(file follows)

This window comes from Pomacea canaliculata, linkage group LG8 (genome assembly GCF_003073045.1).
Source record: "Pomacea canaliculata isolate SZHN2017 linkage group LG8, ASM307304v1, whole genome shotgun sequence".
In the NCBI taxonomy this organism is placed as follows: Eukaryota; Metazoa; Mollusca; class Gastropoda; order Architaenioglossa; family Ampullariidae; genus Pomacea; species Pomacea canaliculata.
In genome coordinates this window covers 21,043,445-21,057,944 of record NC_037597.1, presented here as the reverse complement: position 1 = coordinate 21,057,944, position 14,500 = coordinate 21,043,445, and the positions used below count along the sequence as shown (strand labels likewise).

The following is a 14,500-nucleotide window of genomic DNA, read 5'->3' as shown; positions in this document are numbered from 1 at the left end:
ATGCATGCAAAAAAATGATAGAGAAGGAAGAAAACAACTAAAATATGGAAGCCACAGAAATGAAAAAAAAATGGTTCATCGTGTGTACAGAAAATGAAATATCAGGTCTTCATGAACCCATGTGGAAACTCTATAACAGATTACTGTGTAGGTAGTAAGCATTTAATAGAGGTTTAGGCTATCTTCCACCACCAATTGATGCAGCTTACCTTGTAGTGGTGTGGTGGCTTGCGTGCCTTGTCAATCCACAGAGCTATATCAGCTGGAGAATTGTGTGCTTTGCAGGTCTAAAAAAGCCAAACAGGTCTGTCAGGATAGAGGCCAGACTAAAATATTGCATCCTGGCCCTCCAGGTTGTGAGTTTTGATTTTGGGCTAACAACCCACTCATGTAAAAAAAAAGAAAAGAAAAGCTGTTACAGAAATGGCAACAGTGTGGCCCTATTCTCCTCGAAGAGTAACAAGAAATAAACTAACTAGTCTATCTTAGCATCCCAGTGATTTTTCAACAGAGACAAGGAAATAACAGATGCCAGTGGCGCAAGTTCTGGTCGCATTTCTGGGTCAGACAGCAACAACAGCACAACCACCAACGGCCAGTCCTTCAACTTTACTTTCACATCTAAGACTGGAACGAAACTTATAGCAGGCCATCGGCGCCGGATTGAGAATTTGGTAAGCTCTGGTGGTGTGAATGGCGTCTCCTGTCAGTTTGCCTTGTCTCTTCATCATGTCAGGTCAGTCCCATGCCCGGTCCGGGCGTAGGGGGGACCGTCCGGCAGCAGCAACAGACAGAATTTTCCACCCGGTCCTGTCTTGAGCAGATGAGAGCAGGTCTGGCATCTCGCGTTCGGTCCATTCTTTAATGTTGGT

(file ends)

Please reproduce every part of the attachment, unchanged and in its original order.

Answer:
This window comes from Pomacea canaliculata, linkage group LG8 (genome assembly GCF_003073045.1).
Source record: "Pomacea canaliculata isolate SZHN2017 linkage group LG8, ASM307304v1, whole genome shotgun sequence".
In the NCBI taxonomy this organism is placed as follows: Eukaryota; Metazoa; Mollusca; class Gastropoda; order Architaenioglossa; family Ampullariidae; genus Pomacea; species Pomacea canaliculata.
In genome coordinates this window covers 21,043,445-21,057,944 of record NC_037597.1, presented here as the reverse complement: position 1 = coordinate 21,057,944, position 14,500 = coordinate 21,043,445, and the positions used below count along the sequence as shown (strand labels likewise).

The following is a 14,500-nucleotide window of genomic DNA, read 5'->3' as shown; positions in this document are numbered from 1 at the left end:
ATGCATGCAAAAAAATGATAGAGAAGGAAGAAAACAACTAAAATATGGAAGCCACAGAAATGAAAAAAAAATGGTTCATCGTGTGTACAGAAAATGAAATATCAGGTCTTCATGAACCCATGTGGAAACTCTATAACAGATTACTGTGTAGGTAGTAAGCATTTAATAGAGGTTTAGGCTATCTTCCACCACCAATTGATGCAGCTTACCTTGTAGTGGTGTGGTGGCTTGCGTGCCTTGTCAATCCACAGAGCTATATCAGCTGGAGAATTGTGTGCTTTGCAGGTCTAAAAAAGCCAAACAGGTCTGTCAGGATAGAGGCCAGACTAAAATATTGCATCCTGGCCCTCCAGGTTGTGAGTTTTGATTTTGGGCTAACAACCCACTCATGTAAAAAAAAAGAAAAGAAAAGCTGTTACAGAAATGGCAACAGTGTGGCCCTATTCTCCTCGAAGAGTAACAAGAAATAAACTAACTAGTCTATCTTAGCATCCCAGTGATTTTTCAACAGAGACAAGGAAATAACAGATGCCAGTGGCGCAAGTTCTGGTCGCATTTCTGGGTCAGACAGCAACAACAGCACAACCACCAACGGCCAGTCCTTCAACTTTACTTTCACATCTAAGACTGGAACGAAACTTATAGCAGGCCATCGGCGCCGGATTGAGAATTTGGTAAGCTCTGGTGGTGTGAATGGCGTCTCCTGTCAGTTTGCCTTGTCTCTTCATCATGTCAGGTCAGTCCCATGCCCGGTCCGGGCGTAGGGGGGACCGTCCGGCAGCAGCAACAGACAGAATTTTCCACCCGGTCCTGTCTTGAGCAGATGAGAGCAGGTCTGGCATCTCGCGTTCGGTCCATTCTTTAATGTTGGT